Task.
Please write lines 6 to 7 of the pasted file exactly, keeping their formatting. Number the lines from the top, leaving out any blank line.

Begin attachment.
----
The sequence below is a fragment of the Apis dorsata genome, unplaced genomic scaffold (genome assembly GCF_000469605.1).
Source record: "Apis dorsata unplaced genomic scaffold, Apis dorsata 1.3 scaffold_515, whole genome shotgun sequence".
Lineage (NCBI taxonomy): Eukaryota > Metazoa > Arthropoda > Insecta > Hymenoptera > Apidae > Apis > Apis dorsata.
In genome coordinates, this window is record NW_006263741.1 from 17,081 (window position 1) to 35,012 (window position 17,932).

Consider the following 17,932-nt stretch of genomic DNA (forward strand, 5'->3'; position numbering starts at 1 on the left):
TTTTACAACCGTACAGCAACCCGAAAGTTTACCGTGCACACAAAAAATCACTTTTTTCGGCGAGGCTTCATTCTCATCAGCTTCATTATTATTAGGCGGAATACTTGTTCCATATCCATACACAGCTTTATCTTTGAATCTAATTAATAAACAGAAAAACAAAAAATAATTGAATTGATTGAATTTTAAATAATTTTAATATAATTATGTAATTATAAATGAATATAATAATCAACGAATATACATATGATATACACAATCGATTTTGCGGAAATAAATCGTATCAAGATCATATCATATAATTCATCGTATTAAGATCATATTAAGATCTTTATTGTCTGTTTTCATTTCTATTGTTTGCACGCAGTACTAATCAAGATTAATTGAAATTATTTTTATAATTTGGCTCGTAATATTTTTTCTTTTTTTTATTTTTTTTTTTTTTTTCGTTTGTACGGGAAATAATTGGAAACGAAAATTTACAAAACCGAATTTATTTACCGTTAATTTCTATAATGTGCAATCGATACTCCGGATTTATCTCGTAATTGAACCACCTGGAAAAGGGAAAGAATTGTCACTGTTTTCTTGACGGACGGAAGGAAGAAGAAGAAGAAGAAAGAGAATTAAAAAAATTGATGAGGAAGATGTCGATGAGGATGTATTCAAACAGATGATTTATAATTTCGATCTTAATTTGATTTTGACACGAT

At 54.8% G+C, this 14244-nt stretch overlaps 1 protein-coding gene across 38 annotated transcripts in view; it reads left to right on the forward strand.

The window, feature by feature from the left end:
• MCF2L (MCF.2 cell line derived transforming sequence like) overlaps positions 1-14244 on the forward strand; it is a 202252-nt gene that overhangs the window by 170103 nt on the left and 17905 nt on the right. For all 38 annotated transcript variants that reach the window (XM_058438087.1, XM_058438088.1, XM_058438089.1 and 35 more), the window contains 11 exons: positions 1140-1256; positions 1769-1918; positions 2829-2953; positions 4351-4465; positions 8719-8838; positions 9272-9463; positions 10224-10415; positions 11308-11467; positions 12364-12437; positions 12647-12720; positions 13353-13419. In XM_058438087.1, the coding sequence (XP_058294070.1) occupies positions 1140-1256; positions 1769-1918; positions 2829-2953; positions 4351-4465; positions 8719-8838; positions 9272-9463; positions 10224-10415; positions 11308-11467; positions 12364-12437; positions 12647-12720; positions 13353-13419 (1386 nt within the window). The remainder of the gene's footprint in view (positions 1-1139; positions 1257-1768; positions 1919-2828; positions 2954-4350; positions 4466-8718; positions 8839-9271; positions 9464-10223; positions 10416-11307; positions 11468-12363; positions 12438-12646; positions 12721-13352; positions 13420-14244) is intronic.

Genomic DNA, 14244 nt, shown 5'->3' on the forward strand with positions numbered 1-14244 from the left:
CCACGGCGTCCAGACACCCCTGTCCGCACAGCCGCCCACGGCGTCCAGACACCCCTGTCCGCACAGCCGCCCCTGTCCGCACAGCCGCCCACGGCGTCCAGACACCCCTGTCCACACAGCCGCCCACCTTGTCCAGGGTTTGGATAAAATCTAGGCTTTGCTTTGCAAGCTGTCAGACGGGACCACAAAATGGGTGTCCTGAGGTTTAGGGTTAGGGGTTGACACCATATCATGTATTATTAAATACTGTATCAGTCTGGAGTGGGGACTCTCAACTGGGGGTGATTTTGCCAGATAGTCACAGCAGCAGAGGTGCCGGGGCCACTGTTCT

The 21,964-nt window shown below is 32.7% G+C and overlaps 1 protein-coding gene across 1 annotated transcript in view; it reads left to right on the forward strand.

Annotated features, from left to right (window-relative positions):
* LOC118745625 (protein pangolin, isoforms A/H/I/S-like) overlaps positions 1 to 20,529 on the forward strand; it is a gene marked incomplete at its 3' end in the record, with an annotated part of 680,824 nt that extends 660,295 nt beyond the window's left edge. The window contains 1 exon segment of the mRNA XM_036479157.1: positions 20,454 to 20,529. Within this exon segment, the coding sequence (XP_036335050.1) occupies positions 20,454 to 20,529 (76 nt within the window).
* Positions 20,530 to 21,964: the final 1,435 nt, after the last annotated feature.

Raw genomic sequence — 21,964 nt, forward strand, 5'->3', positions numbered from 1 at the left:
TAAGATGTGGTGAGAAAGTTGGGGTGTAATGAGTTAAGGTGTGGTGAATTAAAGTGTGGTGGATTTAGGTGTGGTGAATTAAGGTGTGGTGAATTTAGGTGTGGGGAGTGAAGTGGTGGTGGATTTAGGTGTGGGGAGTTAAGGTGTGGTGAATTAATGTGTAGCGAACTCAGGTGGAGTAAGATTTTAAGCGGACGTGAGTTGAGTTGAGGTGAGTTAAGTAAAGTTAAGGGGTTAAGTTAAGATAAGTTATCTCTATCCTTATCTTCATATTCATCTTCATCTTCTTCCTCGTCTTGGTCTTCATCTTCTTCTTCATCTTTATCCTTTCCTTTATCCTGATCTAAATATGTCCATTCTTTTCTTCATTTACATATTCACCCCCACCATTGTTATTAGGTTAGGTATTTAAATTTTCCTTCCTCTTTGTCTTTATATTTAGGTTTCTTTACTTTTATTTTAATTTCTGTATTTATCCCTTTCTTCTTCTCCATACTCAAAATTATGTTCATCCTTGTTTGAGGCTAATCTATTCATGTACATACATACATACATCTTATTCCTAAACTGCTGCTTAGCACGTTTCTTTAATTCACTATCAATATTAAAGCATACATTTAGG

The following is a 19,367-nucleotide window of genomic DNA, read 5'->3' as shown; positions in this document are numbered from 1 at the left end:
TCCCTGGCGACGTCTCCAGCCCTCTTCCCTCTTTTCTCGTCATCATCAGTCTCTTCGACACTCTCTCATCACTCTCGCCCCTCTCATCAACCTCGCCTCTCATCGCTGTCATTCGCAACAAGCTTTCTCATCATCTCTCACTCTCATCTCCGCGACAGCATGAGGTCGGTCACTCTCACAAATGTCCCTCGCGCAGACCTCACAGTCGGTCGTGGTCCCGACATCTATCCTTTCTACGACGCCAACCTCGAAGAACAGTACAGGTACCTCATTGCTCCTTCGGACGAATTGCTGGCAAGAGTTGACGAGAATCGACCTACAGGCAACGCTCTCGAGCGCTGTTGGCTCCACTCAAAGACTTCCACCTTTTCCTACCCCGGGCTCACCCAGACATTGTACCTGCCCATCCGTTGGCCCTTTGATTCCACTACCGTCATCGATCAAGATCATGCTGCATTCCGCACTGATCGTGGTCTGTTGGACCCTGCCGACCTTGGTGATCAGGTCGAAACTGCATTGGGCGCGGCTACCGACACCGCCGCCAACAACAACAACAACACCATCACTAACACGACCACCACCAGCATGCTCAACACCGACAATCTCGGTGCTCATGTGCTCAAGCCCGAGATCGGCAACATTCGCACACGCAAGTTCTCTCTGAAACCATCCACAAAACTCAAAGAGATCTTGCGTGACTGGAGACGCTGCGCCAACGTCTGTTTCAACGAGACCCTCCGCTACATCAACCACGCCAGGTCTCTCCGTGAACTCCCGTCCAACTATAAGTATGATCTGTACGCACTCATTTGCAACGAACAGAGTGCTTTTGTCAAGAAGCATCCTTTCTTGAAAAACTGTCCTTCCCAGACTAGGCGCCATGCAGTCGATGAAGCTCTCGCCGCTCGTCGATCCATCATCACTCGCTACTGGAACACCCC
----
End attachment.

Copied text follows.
TTTTACAACCGTACAGCAACCCGAAAGTTTACCGTGCACACAAAAAATCACTTTTTTCGGCGAGGCTTCATTCTCATCAGCTTCATTATTATTAGGCGGAATACTTGTTCCATATCCATACACAGCTTTATCTTTGAATCTAATTAATAAACAGAAAAACAAAAAATAATTGAATTGATTGAATTTTAAATAATTTTAATATAATTATGTAATTATAAATGAATATAATAATCAACGAATATACATATGATATACACAATCGATTTTGCGGAAATAAATCGTATCAAGATCATATCATATAATTCATCGTATTAAGATCATATTAAGATCTTTATTGTCTGTTTTCATTTCTATTGTTTGCACGCAGTACTAATCAAGATTAATTGAAATTATTTTTATAATTTGGCTCGTAATATTTTTTCTTTTTTTTATTTTTTTTTTTTTTTTCGTTTGTACGGGAAATAATTGGAAACGAAAATTTACAAAACCGAATTTATTTACCGTTAATTTCTATAATGTGCAATCGATACTCCGGATTTATCTCGTAATTGAACCACCTGGAAAAGGGAAAGAATTGTCACTGTTTTCTTGACGGACGGAAGGAAGAAGAAGAAGAAGAAAGAGAATTAAAAAAATTGATGAGGAAGATGTCGATGAGGATGTATTCAAACAGATGATTTATAATTTCGATCTTAATTTGATTTTGACACGAT

At 54.8% G+C, this 14244-nt stretch overlaps 1 protein-coding gene across 38 annotated transcripts in view; it reads left to right on the forward strand.